Interview | Employed by the Berlin Youth Welfare Office
“Children are traumatized, but there are not enough offers”
More violence in families and increasing care failure: the crisis intervention team from Marzahn-Hellersdorf’s youth office fights every day for the well – being of the affected children. An employee talks about his job between saving and the willingness to help.
rbb: Mrs Schauer, many companies have had major problems as a result of the pandemic. How dramatic is the situation in the social sector?
Anja Schauer: There were still not enough staff, even before the pandemic. During the shutdown and in the meantime, many colleagues were in the home office, there were limited office hours and even closures, so families basically could not contact us as before. And that, of course, means less case processing by colleagues. If you are not on guard, you can not edit the child protection as before.
Speaking of staff: For many years there have been complaints that the youth welfare offices are understaffed. Why is this not improved? What do you say when you ask?
If I ask? Well, then I will turn the question around and say: I do not think there is any interest in improving something or not improving it sufficiently. Because there is money in Berlin for other things. Projects are funded, and I think it’s a kind of prioritization of what’s funded here, or what’s meant to be important, and child protection falls down there.
They also changed sides, and as a consultant in a trade association, they took care of the bureaucracy. But then they returned to “work on the street”. Why?
Well, because I noticed that at the technical or technical political level, it’s actually more about cost centers, about savings. And I could not agree with myself. Restrictions that make me save a place. And somewhere the child or family means – that was not the fulfillment for me. And of course, I missed my team too. So it was already the experience that I am completely away from making changes.
Then the people who then do the work like you – that is, on the street – receive less money. Do you work overtime?
We work non-stop overtime. It really is. We drag ourselves sick to work, we go to work with herniated discs, bronchitis and headaches to keep it going. Because of course you always know what it’s all about. Human life is actually involved, and of course also the colleagues, who then have more work to do and have to work on their own affairs.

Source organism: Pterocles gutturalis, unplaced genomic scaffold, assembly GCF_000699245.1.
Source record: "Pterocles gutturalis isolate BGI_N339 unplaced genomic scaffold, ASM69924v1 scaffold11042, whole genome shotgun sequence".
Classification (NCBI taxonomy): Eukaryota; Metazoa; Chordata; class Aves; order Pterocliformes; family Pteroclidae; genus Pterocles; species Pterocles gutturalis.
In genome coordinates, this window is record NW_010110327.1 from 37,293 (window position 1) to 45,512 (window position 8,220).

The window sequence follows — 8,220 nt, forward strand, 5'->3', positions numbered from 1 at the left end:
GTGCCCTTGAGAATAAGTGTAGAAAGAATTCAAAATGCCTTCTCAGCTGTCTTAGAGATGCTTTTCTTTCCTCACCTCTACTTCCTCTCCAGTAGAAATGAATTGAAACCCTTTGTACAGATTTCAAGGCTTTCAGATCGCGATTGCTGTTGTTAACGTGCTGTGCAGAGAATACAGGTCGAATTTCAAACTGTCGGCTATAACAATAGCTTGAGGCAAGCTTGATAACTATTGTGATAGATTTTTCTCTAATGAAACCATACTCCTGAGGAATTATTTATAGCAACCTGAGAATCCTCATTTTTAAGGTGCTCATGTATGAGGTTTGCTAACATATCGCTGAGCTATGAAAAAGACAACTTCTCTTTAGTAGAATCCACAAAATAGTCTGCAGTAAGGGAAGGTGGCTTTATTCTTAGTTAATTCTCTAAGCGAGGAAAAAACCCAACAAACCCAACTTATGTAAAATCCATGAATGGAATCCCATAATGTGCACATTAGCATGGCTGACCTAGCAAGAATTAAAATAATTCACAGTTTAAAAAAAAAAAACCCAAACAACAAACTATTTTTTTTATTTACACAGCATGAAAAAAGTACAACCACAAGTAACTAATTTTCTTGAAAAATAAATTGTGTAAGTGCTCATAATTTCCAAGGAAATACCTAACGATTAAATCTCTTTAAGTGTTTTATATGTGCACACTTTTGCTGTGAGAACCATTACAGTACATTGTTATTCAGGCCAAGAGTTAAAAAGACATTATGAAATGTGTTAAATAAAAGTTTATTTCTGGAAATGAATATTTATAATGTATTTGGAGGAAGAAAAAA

What gives you hope that the overall situation of children in need will get better again when the pandemic is over at some point?
I must personally say: I have some hope because, as I said, the situation was dramatic even before the pandemic. In fact, there had been protests for years. Again and again it was pointed out that child protection cannot be adequately guaranteed because we have too few colleagues and there are no long-term measures. There is a lack of places in Berlin for connection help. This means that if children need to be accommodated, we call the fingers sore. There are far too few therapy sites in Berlin. In the child and adolescent psychiatric institutions, it looks terrible. Children are traumatized, but there are not enough offers.
When children grow up in such difficult conditions, it also has an impact on their adult lives. How big is the social mortgage that we will have to carry in the coming decades?
This is probably first and foremost because the welfare state is designed in such a way that the families receive appropriate benefits. And each and every one of us carries these services or pays for them out of our own pocket. But the question is much more interesting: How is it possible for children to grow up in such difficult conditions, which are characterized by addiction, violence, debt and depression? And what is society doing to change that? These are the much more important questions.
Thank you for the interview.
Marco Seiffert spoke with Anja Schauer for Radioeins. The interview is an edited and slightly abbreviated version.
Broadcast: rbb-tv, 27 April 2022, at 22.30